• k + va = kva
  • p + va = pva
An exception is vva (see above).

(3) The consonant letter la after a consonant traditionally takes a below-base form. These forms are used also in the new orthography, though some fonts do not support them.
  • k + la = kla
  • p + la = pla
  • l + la = lla (Not )


(4) A consonant letter ra after a consonant usually takes a pre-base form in the reformed orthography, while this combination makes a fully-conjoined ligature in the traditional orthography.
  • k + ra = kra (Traditional: )
  • p + ra = pra (Traditional: )


nṯa and ṯṯa
The ligature is written as n + and pronounced . The ligature is written as + .
  nṯa ṯṯa
ന്‌റ റ്‌റ
റ്റ
ൻറ ററ
In those two ligatures, a small is written below the first letter (chillu-n if it is a dead n). Alternatively, the letter is sometimes written to the right of the first letter, making a digraph (just like used instead of in Greek). The spelling is therefore read either (two separate letters) or (digraph) depending on the word. Similary, is read either or .

Dot reph
In the traditional orthography, a dead consonant r before a consonant sometimes takes an above-base form, known as a dot reph, which looks like a short vertical line or a dot. Generally, a chillu- is used instead of a dot reph in the reformed orthography.
  • r + ga = rga (Reformed: )
  • r + ja = rja (Reformed: )


Consonant-vowel ligatures

Other symbols

Praslesham Corresponds to Devanagari avagraha, used when a Sanskrit phrase containing an avagraha is written in Malayalam script. The symbol indicates the elision of the word-initial vowel a after a word that ends in ā, ē, or ō, and is transliterated as an apostrophe (’), or sometimes as a colon + an apostrophe (:’).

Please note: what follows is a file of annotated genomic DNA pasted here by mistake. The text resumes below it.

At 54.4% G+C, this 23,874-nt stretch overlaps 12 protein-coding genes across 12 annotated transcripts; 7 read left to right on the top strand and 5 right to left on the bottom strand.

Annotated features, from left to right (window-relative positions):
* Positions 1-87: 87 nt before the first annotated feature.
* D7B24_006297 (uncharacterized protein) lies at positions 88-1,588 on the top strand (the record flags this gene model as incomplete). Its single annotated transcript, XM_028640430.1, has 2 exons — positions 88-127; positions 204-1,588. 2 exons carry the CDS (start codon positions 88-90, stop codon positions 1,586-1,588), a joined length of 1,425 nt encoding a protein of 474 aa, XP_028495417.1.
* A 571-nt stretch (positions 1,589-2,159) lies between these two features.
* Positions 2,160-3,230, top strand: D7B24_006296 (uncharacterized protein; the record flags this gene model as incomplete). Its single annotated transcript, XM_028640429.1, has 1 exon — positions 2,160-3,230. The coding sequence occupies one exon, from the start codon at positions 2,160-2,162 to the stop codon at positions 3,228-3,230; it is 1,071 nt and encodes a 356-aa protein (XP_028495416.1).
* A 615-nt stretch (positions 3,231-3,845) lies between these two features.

( )
Malayalam date mark Used in an abbreviation of a date.
Danda Archaic punctuation marks.
Double danda


Malayalam numbers and fractions are written as follows. These are archaic and no more commonly used. Note that there is a confusion about the glyph of Malayalam digit zero. The correct form is oval-shaped, but occasionally the glyph for ¼ is erroneously shown as the glyph for 0.
0 1 2 3 4 5 6 7 8 9 10 100 1000 ¼ ½ ¾


Malayalam in Unicode

Code chart

The Unicode range for Malayalam is U+0D00–U+0D7F. Grey areas indicate non-assigned code points.

Chillus in Unicode

For example, avan (“he”) is written as a + va + chillu-n , where chillu-n represents the n sound without a vowel. In another Indic script, the same word would be possibly written as a + va + na + virama. However, in Malayalam script, that sequence represents a different word, avanŭ (“to him”), and is not interchangeable with avan. This is because in modern Malayalam script, the sign for a virama also works as the sign for a vowel ŭ at the end of a word, and is not able to cleanly “kill” the inherent vowel in this case.

To differentiate a pure consonant (chillu) and a consonant with ŭ, zero-width joiner (ZWJ) and zero-width non-joiner (ZWNJ) were used before Unicode 5.1. However, this system was problematic. Among other things, glyph variants specified by ZWJ or ZWNJ are supposed to be non-semantic, whereas a chillu (expressed as letter + virama + ZWJ) and the same consonant followed by a ŭ (expressed as letter + virama + ZWNJ) are often semantically different. After a long debate, six chillus now have their own code points starting from Unicode 5.1, though their representation in Unicode 5.0 is still valid.

The ligature is very common and supported by most Malayalam fonts in one way or another, but exactly how it should be encoded was not clear in Unicode 5.0 and earlier, and two incompatible implementations are currently in use. In Unicode 5.1 (2008), the sequence to represent it was explicitly redefined as chillu-n + virama + ( ), but is not widely supported yet (as of 2009).

See also



Notes

  1. Ethnologue (16th ed.): " Paniya", " Kurumba, Betta", and " Ravula".
  2. Burnell (1874), p. 35.
  3. Nampoothiri, N. M. (1999), " Cultural Traditions in Medieval Kerala" (PDF) in Cherian, P. J., Perspecives on Kerala History: The Second Millennium, Kerala Council for Historical Research, ISBN 8185499357, retrieved 2009-11-20.
  4. Andronov, Mikhail Sergeevich. A Grammar of the Malayalam Language in Historical Treatment. Wiesbaden : Harrassowitz, 1996.
  5. See also the May 2001 version (PDF).
  6. Asher, R. E. Malayalam. Ed. T. C. Kumari 1934-. London ; New York : Routledge, 1997.
  7. See also L2/05-085 (PDF).


References

External links